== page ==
The Problem with EdBuild

Sen. Hob Bryan, D-Amory, says EdBuild's involvement with the state's funding formula is "terrifying."

Sen. Hob Bryan, D-Amory, says EdBuild's involvement with the state's funding formula is "terrifying." Photo by Imani Khayyam.

There has been much hoopla this legislative session over the 80-page proposal from EdBuild suggesting that Mississippi move to weighted student funding to pay for its public-education system. The Legislature hired the New Jersey nonprofit back in October to create a simulator that hypothetically allows lawmakers to look at the various scenarios they could use to make the Mississippi Adequate Education Program a weighted formula instead.

Not much has happened since the few public hearings last winter and the recommendations presentation early in January—at least publicly. Then last week, the Associated Press published an analysis of EdBuild's plan, saying it could send more state money to nearly 80 percent of the state's school districts. Both Republicans and Democrats cried foul at the analysis.

Democrats, led primarily by Sen. Hob Bryan, D-Amory, pointed out that EdBuild's proposals, which AP based its analysis on, used reduced budget numbers. Republicans, including House Education Chairman Rep. John Moore, R-Brandon, called the AP analysis "an absolute falsehood." Moore's point, made during announcements on the House floor last week, was that the Legislature's proposal "will look significantly different than the consultant's proposal." EdBuild's CEO told the us before the AP analysis was posted that the numbers used in the recommendations were "for example only."

Yes, numbers are important. But in weighted student funding, weights are what really matter. How much funding goes toward each specific measure could easily tip the scales in favor of certain districts—or not—depending on several factors. For example, if lawmakers decide to use a heavier weight for special-education students, districts with large populations of special-education students would hypothetically stand to gain more dollars from the proposal. But that's a big "if."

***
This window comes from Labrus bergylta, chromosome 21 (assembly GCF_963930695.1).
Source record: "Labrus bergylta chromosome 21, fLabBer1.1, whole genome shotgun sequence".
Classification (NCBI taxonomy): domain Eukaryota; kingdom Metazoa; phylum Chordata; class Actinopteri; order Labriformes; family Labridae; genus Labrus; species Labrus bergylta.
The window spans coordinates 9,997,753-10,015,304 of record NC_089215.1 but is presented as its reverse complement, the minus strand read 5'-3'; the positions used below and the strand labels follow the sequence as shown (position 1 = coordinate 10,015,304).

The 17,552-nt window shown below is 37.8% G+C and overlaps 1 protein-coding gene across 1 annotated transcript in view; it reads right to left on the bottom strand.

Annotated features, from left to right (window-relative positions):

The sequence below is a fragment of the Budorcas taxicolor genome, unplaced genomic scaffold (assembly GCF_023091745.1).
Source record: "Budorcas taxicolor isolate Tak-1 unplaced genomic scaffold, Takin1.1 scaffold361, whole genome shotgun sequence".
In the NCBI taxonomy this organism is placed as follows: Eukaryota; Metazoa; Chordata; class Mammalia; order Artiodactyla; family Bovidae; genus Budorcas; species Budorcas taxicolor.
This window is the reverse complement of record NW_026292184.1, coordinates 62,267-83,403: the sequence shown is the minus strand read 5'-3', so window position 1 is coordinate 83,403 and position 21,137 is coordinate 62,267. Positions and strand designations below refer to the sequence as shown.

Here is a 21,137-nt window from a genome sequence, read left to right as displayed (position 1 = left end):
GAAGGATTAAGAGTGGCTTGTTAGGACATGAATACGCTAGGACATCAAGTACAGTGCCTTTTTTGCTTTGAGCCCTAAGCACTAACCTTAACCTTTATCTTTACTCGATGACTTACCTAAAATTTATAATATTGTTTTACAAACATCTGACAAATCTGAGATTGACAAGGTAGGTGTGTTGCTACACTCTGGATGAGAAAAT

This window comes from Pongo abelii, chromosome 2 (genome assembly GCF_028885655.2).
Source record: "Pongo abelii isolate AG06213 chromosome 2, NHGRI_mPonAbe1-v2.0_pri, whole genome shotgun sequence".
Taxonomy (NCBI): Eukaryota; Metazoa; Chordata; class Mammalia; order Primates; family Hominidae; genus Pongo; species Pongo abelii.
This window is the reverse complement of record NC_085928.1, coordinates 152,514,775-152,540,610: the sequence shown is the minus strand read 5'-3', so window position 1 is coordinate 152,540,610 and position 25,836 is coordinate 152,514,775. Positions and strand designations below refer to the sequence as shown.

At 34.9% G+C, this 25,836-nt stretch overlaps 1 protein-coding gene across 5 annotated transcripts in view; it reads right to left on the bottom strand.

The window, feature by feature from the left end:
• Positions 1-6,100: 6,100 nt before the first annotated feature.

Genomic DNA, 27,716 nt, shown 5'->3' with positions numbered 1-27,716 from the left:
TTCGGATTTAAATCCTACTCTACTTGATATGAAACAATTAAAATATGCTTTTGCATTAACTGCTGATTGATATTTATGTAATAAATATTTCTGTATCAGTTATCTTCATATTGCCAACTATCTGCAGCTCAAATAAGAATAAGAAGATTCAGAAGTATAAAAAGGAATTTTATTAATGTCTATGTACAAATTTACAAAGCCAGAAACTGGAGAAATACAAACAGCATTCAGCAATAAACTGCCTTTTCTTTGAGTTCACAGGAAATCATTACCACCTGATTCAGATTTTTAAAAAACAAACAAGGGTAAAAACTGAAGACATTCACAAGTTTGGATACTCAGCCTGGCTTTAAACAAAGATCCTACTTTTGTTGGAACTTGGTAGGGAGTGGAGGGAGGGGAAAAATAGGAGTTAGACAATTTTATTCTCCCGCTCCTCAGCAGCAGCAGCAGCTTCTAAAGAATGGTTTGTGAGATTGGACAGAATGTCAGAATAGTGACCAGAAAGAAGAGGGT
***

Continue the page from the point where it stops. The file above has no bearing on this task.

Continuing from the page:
The real problem with EdBuild lies not with the proposal itself but with the lack of transparency throughout this entire process. In Georgia, after receiving input from EdBuild, lawmakers and other stakeholders on a commission took a whole year to put together a report on suggested weights. In Mississippi, several lawmakers have been left out of closed-door process of using the simulator to determine possible changes. As this went to press, the House Appropriations Committee passed a boilerplate bill for lawmakers to implement some of EdBuild's recommendations. Now it's crucial to pay attention to the weights because small things like changing how the State defines a "low-income" student, for example, could have monumental consequences for education funding down the road.


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